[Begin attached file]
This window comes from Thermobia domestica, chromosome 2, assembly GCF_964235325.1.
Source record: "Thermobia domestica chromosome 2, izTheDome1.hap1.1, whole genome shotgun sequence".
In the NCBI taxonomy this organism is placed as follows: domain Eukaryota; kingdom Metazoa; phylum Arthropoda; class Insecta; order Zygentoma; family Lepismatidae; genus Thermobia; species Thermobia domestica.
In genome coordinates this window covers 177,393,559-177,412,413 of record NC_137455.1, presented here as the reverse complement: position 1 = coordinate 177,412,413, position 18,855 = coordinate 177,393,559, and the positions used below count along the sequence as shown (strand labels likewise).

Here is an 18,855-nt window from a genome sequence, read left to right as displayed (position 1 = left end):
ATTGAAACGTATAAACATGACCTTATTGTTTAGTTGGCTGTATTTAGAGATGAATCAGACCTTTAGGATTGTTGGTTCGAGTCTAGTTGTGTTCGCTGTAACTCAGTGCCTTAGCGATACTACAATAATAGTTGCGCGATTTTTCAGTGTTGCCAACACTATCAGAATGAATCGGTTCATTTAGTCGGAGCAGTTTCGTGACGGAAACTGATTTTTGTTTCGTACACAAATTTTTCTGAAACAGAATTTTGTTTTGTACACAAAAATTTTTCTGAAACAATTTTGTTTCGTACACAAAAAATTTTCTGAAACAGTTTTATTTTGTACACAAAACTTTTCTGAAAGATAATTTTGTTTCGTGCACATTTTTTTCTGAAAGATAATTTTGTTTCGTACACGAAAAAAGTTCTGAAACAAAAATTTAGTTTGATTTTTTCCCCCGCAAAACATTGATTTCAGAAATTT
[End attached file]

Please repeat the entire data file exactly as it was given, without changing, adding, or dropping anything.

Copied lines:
This window comes from Thermobia domestica, chromosome 2, assembly GCF_964235325.1.
Source record: "Thermobia domestica chromosome 2, izTheDome1.hap1.1, whole genome shotgun sequence".
In the NCBI taxonomy this organism is placed as follows: domain Eukaryota; kingdom Metazoa; phylum Arthropoda; class Insecta; order Zygentoma; family Lepismatidae; genus Thermobia; species Thermobia domestica.
In genome coordinates this window covers 177,393,559-177,412,413 of record NC_137455.1, presented here as the reverse complement: position 1 = coordinate 177,412,413, position 18,855 = coordinate 177,393,559, and the positions used below count along the sequence as shown (strand labels likewise).

Here is an 18,855-nt window from a genome sequence, read left to right as displayed (position 1 = left end):
ATTGAAACGTATAAACATGACCTTATTGTTTAGTTGGCTGTATTTAGAGATGAATCAGACCTTTAGGATTGTTGGTTCGAGTCTAGTTGTGTTCGCTGTAACTCAGTGCCTTAGCGATACTACAATAATAGTTGCGCGATTTTTCAGTGTTGCCAACACTATCAGAATGAATCGGTTCATTTAGTCGGAGCAGTTTCGTGACGGAAACTGATTTTTGTTTCGTACACAAATTTTTCTGAAACAGAATTTTGTTTTGTACACAAAAATTTTTCTGAAACAATTTTGTTTCGTACACAAAAAATTTTCTGAAACAGTTTTATTTTGTACACAAAACTTTTCTGAAAGATAATTTTGTTTCGTGCACATTTTTTTCTGAAAGATAATTTTGTTTCGTACACGAAAAAAGTTCTGAAACAAAAATTTAGTTTGATTTTTTCCCCCGCAAAACATTGATTTCAGAAATTT